For weeks after the halt of the NHL due to COVID-19, nothing came out about what the plan would be going forward beyond reporter tweets indicating that meetings were held and more meetings would happen. Numerous idea were peddled but largely only in a speculative manner.
One idea appears to be finally gaining traction, even if the league may be brute-forcing it past the protests of a not insignificant number of teams. Though no official announcement has been made as of publishing this, the league appears poised to conduct its draft in early June, which would mean holding it well prior to the (theoretical) end of the season.
This opens up a Pandora's box of problems. How do you run a draft lottery when you don’t know which teams will and won’t be in the playoffs? What do you do about trades involving players? What happens with conditional picks?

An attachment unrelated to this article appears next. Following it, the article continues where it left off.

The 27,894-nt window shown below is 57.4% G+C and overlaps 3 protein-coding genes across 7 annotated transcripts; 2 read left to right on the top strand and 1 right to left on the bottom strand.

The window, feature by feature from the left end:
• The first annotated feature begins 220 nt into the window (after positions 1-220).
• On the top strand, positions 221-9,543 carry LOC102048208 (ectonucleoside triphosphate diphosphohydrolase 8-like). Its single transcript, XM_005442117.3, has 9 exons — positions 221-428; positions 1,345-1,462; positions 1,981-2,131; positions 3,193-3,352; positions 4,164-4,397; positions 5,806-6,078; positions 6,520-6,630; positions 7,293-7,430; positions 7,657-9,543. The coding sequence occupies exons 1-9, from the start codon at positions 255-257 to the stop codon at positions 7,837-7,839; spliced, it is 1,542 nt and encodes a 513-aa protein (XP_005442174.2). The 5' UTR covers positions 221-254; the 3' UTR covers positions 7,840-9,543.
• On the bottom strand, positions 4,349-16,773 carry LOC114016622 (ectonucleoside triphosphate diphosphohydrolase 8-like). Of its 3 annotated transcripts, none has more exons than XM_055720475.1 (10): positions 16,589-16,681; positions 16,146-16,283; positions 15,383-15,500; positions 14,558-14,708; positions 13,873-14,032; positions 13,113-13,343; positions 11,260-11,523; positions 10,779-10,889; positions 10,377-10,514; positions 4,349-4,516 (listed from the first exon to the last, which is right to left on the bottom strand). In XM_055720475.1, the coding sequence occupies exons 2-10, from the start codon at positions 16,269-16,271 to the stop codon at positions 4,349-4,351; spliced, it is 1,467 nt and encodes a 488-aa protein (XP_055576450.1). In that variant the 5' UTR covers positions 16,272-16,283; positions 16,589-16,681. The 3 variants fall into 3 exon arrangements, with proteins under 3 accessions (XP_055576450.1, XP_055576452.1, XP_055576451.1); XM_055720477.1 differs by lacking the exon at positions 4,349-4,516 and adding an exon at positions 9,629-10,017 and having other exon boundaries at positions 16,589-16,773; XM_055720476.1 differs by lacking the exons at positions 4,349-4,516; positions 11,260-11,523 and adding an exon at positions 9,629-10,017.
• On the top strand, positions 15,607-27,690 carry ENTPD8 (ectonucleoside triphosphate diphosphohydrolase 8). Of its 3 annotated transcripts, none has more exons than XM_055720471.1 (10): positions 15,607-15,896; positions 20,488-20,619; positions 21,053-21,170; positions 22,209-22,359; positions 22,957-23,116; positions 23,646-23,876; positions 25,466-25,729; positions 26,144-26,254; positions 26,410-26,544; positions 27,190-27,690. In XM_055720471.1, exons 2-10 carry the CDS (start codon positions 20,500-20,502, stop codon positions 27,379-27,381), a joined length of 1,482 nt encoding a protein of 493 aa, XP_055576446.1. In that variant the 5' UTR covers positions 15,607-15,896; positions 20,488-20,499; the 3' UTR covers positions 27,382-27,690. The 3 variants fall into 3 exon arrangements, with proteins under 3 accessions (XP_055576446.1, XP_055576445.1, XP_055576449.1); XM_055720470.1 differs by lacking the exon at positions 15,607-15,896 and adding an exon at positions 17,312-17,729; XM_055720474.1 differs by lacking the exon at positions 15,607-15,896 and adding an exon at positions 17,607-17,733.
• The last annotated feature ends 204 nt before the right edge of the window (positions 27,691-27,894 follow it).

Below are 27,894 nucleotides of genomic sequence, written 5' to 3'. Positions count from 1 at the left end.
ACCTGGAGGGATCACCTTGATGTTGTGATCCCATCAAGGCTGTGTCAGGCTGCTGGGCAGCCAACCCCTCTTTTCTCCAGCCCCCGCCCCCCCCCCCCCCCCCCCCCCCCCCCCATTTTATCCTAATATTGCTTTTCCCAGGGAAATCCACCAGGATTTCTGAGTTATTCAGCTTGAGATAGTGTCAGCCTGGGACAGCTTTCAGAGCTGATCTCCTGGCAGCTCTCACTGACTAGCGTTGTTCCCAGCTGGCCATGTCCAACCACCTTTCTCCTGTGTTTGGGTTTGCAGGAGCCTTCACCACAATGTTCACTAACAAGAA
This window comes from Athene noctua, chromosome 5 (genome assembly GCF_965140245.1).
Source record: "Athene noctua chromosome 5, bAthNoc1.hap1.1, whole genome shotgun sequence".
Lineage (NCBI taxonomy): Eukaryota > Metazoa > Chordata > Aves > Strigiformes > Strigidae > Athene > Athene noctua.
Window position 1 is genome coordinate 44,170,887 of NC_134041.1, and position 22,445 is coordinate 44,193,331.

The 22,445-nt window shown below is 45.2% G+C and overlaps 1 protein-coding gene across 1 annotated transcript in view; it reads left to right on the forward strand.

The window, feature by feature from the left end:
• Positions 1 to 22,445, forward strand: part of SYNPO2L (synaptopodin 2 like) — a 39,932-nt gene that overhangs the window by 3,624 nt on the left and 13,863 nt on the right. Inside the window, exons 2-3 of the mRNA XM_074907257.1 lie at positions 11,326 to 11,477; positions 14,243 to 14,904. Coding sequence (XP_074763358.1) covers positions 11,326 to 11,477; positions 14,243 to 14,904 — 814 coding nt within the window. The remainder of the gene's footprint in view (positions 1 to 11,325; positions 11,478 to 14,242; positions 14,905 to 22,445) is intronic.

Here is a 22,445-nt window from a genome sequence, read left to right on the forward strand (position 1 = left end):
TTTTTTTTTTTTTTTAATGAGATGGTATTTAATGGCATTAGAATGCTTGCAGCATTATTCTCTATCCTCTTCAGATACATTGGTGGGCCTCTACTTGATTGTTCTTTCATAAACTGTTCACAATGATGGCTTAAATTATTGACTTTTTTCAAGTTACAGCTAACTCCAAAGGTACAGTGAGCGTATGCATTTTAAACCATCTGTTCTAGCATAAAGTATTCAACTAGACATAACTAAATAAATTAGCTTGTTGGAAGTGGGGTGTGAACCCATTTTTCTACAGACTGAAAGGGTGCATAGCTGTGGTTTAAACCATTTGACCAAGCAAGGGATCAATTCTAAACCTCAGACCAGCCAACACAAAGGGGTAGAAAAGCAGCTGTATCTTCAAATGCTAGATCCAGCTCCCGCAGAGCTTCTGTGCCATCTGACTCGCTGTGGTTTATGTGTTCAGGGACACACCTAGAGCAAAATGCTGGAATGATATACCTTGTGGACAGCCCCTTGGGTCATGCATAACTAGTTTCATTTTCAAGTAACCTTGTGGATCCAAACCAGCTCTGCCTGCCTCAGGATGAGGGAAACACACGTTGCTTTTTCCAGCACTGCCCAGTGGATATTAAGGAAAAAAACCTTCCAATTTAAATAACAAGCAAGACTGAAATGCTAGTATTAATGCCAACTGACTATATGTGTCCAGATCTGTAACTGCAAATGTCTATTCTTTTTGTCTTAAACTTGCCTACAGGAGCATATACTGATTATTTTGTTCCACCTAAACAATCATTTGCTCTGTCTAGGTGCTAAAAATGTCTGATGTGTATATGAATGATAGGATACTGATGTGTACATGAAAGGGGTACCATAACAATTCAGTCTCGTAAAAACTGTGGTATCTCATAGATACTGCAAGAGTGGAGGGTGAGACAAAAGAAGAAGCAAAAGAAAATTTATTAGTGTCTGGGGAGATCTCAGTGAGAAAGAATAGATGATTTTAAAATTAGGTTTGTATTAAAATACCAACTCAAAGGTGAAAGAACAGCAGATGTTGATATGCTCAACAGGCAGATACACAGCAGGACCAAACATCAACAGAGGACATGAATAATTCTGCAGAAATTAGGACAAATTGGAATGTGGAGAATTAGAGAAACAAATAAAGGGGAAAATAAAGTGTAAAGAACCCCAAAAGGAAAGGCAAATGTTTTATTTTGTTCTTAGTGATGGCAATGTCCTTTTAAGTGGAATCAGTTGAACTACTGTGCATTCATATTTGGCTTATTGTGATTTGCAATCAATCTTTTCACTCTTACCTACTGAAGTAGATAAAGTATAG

The NHL has seemingly decided that the clunky event that this creates is worth it for the sake of garnering attention and revenue. And you know what? While one doesn’t have to agree with the decision, there’s sense to it. The world has been halted in its tracks, and particularly in sports, where the most exciting things going on are Korean professional baseball and a documentary about a 22-year-old basketball team. Without getting into a greater discussion about politics and capitalism, even someone who disagrees with this decision can understand and appreciate why the NHL would take this opportunity to put itself in the spotlight and try to recoup some of the revenue it has lost from cancelled games.
Which makes it all the more bizarre that they’ve gone above and beyond in watering down the entire procedure.